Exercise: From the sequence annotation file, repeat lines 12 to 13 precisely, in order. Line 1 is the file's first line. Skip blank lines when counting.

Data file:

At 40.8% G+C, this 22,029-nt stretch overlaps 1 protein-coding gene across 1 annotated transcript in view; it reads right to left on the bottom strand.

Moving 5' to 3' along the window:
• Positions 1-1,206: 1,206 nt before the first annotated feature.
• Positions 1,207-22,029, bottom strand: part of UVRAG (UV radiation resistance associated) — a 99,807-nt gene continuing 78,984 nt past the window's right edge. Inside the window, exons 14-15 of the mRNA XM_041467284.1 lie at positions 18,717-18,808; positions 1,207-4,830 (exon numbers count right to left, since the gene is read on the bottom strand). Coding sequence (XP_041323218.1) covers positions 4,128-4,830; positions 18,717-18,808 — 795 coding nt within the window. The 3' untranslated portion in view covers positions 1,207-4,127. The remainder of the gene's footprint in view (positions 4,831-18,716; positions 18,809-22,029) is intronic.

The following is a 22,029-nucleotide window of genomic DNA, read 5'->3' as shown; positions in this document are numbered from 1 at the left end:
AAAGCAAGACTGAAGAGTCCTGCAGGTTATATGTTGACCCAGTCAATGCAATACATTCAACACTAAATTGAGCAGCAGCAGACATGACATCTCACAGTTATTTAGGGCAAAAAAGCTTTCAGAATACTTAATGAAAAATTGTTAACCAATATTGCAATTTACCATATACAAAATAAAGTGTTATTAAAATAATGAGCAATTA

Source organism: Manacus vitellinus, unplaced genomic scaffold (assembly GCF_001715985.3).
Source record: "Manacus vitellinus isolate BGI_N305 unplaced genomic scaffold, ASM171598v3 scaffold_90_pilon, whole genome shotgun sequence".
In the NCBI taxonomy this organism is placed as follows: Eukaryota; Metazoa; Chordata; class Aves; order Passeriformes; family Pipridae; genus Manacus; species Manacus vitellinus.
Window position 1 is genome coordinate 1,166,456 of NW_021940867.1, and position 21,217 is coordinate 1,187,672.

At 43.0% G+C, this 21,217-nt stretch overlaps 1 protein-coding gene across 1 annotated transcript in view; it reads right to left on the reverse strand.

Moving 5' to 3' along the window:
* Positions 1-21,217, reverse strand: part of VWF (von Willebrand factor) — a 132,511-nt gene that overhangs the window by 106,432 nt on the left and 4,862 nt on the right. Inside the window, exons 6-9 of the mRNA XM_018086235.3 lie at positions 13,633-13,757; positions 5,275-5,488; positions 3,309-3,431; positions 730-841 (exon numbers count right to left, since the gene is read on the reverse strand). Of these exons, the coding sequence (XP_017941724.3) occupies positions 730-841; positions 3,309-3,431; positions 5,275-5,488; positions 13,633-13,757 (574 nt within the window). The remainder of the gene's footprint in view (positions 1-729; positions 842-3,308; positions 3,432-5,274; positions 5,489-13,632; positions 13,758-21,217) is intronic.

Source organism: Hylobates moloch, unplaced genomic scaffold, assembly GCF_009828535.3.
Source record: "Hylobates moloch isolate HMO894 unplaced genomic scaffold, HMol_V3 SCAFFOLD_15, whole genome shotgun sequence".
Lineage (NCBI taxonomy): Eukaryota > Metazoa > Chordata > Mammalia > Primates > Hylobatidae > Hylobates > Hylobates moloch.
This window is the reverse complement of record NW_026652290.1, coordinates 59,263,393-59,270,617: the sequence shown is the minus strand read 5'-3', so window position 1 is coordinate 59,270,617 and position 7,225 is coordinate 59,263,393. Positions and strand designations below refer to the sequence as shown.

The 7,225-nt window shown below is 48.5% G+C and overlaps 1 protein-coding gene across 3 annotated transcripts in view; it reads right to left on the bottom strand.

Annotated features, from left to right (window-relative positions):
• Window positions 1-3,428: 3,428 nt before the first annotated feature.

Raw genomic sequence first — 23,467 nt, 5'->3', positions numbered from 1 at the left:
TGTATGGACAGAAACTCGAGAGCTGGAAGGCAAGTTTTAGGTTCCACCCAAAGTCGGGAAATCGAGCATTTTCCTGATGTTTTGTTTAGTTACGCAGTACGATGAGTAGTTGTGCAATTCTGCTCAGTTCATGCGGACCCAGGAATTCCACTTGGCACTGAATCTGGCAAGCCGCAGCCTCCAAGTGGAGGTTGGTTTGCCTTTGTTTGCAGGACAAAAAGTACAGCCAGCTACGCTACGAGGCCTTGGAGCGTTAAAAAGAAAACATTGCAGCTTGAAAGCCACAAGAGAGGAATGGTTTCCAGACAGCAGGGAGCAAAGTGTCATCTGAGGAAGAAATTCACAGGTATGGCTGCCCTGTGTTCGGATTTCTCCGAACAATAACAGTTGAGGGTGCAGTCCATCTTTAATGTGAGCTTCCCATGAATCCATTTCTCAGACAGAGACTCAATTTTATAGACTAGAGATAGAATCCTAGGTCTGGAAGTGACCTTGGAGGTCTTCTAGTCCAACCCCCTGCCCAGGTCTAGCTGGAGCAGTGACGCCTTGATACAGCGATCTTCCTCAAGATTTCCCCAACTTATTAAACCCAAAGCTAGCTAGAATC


Moving 5' to 3' along the window:
* Positions 1-21,217, reverse strand: part of VWF (von Willebrand factor) — a 132,511-nt gene that overhangs the window by 106,432 nt on the left and 4,862 nt on the right. Inside the window, exons 6-9 of the mRNA XM_018086235.3 lie at positions 13,633-13,757; positions 5,275-5,488; positions 3,309-3,431; positions 730-841 (exon numbers count right to left, since the gene is read on the reverse strand). Of these exons, the coding sequence (XP_017941724.3) occupies positions 730-841; positions 3,309-3,431; positions 5,275-5,488; positions 13,633-13,757 (574 nt within the window). The remainder of the gene's footprint in view (positions 1-729; positions 842-3,308; positions 3,432-5,274; positions 5,489-13,632; positions 13,758-21,217) is intronic.